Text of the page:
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Germany’s homegrown cannabis industry awaits legalisation

In the east German countryside, close to Dresden, a former abattoir is now home to the biggest indoor cannabis farm in Europe.

Germany's homegrown cannabis industry awaits legalisation

Behind the recently renovated concrete walls, the German startup Demecan has been growing marijuana in accordance with the law for the past year.

The company is one of only a handful in Germany to have a license for the production of this “green gold”, which has been legal in Germany for medicinal use since 2017.

But the budding industry is eyeing a bigger prize: Chancellor Olaf Scholz’s government plans to legalise the drug for recreational use as soon as 2024, which would leave it with one of the most liberal cannabis policies in Europe.

READ ALSO: Germany agrees on plan to ‘legalise recreational cannabis’


Inside the building, the smell of the plants — lined up in their hundreds under yellow grow lamps — is overwhelming.

“We will have the option to expand the facility to cultivate recreational cannabis,” Demecan’s managing director Philipp Goebel tells AFP.

The government coalition, led by Scholz’s Social Democrats, has put forward a roadmap for the legalisation of cannabis with a target date of 2024.

Under the draft plans, adults would be allowed to hold a maximum of between “20 and 30 grams” of cannabis for private consumption, via a network of licensed stores and pharmacies.

Demecan’s massive complex, which covers around 120,000 square metres, produces one tonne of cannabis a year, but it has yet to reach capacity.

The company could quickly increase production “tenfold” to meet growing demand, Goebel says.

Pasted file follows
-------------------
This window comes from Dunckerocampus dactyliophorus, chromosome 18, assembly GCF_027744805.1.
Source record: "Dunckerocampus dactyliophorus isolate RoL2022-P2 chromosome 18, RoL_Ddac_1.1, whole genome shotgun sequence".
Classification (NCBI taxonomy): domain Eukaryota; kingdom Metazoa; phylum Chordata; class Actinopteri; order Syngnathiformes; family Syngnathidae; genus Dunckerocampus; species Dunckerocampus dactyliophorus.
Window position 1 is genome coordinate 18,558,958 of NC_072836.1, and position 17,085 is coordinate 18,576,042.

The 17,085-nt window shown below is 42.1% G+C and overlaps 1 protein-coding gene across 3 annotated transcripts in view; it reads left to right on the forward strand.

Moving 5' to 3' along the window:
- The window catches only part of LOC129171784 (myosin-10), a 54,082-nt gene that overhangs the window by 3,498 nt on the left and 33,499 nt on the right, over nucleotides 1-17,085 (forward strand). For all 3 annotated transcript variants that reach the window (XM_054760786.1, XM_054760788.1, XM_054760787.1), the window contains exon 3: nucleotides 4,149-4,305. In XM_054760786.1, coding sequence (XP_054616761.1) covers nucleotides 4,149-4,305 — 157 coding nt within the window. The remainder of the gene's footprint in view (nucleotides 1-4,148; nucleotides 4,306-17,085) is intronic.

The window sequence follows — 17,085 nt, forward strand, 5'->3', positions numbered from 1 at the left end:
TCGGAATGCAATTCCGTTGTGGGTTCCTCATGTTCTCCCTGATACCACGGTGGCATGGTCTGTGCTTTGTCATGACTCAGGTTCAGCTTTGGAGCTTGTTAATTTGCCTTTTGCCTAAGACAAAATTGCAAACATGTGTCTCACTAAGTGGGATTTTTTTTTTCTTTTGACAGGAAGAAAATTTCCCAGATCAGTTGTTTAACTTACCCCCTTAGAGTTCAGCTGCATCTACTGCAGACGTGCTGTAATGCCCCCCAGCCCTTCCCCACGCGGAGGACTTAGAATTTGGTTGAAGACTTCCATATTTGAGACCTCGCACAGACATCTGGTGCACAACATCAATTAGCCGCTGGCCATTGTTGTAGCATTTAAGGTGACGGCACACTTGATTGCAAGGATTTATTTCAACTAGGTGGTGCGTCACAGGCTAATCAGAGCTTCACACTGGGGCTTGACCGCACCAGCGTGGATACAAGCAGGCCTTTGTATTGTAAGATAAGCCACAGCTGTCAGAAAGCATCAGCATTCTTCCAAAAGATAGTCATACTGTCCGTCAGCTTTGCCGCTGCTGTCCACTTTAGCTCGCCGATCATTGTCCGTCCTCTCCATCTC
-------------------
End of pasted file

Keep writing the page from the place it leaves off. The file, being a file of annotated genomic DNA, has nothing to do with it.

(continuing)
Harvests at the farm happen every two weeks with workers plucking the flowers from the plant stems before they are dried.

“I like this job a lot, it is not like any other,” says 34-year-old Sven

Skoeries, who studies horticulture alongside his responsibilities at the farm.

Demecan has no trouble recruiting for its growing business, in a region otherwise marked by its ageing population and lack of workers.

“It’s a trendy product that generates a lot of interest,” Goebel says.

“It’s a new industry, that’s interesting for me,” says Jana Kleinschmidt, 25, as she snips off leaves with a pair of scissors.

As well as its own production efforts, Demecan has a license for the import of another 20 tonnes of cannabis into the country from Canada annually.

“We are currently supplying 55 percent of the German market,” says Goebel, who notes his firm is in “pole position” to capitalise on legalisation.

The Domecan campus, pictured in March 2022. picture alliance/dpa/dpa-Zentralbild | Sebastian Kahnert

Snoop Dogg

The recreational cannabis market in Germany is a potential four-billion-euro business, according to a recent study by the Heinrich Heine University in Düsseldorf.

In recent months, fundraising in the sector has taken off as businesses await the green light from legislators.

Berlin startup Cantourage, a manufacturer of cannabis-based medicines, floated 15 percent of its shares on the Frankfurt stock exchange in November.

Cansativa, the only online platform for the sale of therapeutic cannabis products in Germany, raised $15 million in February with the help of US rapper Snoop Dogg.

Sanity Group, a German company that focuses on cannabis-derived products, likewise raised $37.6 million in September.

Legalisation looks like a good deal for the government, too. The same study from Heinrich Heine University estimated the move would boost the public finances by €4.7 billion per year.

But the idea remains controversial.

READ ALSO: KEY POINTS: Germany sets out plans for cannabis legalisation

At the end of October, Klaus Reinhardt, the head of the German Medical Association, called the plans “almost cynical”.

It was “shocking” to legalise a substance that could “lead to behavioural problems in adolescents, as well as addiction and psychological changes”, he said. The conservative opposition to the government has also set itself against the move.

The Bavarian state Health Minister Klaus Holetschek, who is part of the conservative Christian Social Union party, called the idea “a dangerous signal for all of Europe”.

First, however, the government’s plans need to be approved by the European Commission — or they risk going up in smoke.